Wilmer - Better environment for lit than corporate (several recent exits by prominent corporate partners in Boston, some of whom interviewed me at other firms and expressed this concern), a bit more formal feeling than its peer firms, recently reduced their office space in their latest lease (might want to take that into consideration for firm outlook?), great for IP lit/gov't exit ops. I get the feeling that law review + clerkship are almost necessary things to have to advance at the firm. Also takes a few 1Ls in Boston, but the people they interview for these positions are invariably HYS, great pre-law school work experience, prestigious undergrad, PLUS IP.

Goodwin - I really liked the people throughout interviewing, but have heard not-so-nice things from former paralegals about the culture there. A lot of their senior associates and partners tend to be laterals -- where do their junior associates go?

Bingham - GORGEOUS offices, particular focus on work with financial institutions. Smaller summer class in recent years, but I got a great vibe from them actually.

Mintz - Great in Boston, not as well known nationally. They take 1Ls, usually from Harvard

Choate - again, great in Boston, not as well known nationally. I think they're a bit quirky, think long and hard about how long you want to work in Boston if you want to come here, because they are fiercely dedicated to the local market and not much else.

Proskauer/Cooley/Weil/Skadden/Latham? - Small satellites, don't take many 2Ls, let alone 1Ls. Probably not a good fit unless you LOVE the particular practice area focus and/or want to move to that firm's stronger offices down the line.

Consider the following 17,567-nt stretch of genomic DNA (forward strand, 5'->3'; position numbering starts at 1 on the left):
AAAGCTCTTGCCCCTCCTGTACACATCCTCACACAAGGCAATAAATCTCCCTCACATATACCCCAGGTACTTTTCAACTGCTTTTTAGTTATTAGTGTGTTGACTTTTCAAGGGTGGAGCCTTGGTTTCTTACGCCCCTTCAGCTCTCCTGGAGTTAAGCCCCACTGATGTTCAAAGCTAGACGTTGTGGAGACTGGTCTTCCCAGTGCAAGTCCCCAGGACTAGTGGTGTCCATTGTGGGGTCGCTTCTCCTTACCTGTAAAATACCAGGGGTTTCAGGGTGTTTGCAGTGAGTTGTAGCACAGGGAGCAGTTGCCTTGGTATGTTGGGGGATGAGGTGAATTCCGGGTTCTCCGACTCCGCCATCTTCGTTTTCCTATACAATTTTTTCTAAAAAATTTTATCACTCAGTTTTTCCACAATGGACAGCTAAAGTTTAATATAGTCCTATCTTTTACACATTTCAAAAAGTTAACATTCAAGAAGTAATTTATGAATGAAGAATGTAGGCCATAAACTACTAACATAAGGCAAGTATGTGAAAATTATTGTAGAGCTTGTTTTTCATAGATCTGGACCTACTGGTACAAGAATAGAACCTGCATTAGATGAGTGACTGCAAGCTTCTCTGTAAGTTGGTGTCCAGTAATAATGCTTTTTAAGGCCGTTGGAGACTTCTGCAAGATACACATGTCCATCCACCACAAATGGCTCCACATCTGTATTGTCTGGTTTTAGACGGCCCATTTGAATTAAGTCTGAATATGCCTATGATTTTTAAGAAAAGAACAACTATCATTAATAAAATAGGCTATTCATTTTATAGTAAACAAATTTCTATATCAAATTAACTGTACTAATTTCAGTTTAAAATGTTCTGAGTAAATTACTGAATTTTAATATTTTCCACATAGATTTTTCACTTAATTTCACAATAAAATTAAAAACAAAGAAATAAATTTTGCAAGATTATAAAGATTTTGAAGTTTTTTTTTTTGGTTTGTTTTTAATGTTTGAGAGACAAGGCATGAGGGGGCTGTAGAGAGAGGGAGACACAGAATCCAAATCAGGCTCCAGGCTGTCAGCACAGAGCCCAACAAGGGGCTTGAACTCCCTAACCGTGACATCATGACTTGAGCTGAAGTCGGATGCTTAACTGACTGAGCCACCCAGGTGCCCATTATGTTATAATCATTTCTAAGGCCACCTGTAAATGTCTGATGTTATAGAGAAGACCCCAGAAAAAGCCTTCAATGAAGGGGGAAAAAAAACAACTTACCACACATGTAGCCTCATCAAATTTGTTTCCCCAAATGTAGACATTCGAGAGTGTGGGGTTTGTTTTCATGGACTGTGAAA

Nutter - Very very nice people, less hours/pay than other firms, strong IP focus, really values fit and people who are looking specifically to be at a place like nutter

Anyways. Would be interested to hear what other people think, as well, as it is currently decision time for me.

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Re: Boston firm culture

Postby Anonymous User » Thu Sep 08, 2011 4:30 pm

The above post fits pretty exactly with my impression of places (also a 2L, though, so take with a grain of salt).

I'll go in depth about on Weil. It's a 40-something person office, and about 3/4 of the people are in corporate (M&A and especially PE are both highly ranked by Chambers for Boston). They make you pick corporate or lit for your summer, though apparently someone was able to switch this past summer. Their model is to work with Boston clients, doing the general M&A/PE work and outsourcing the more specialized work that comes up (IP or antitrust or bankruptcy, say) to lawyers from other other Weil offices. Because the office is so small, it does have a good feel to it: I saw partners and associates chatting casually in the halls, everyone's door was open, etc. Everyone I met was very friendly, and in an office of that size that's a decent proportion of the workforce. The space is also very nice. Seems like a good place to work, but you'll be pretty locked in for practice area selection. I don't think they hire 1Ls, and because they have a class of 4 or so, they can afford to be very selective for both qualification and fit.

Have a few callbacks still to go on, will try to write up my thoughts on more places next week if people are still interested.

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Re: Boston firm culture

Postby Anonymous User » Thu Sep 08, 2011 5:19 pm

Anonymous User wrote: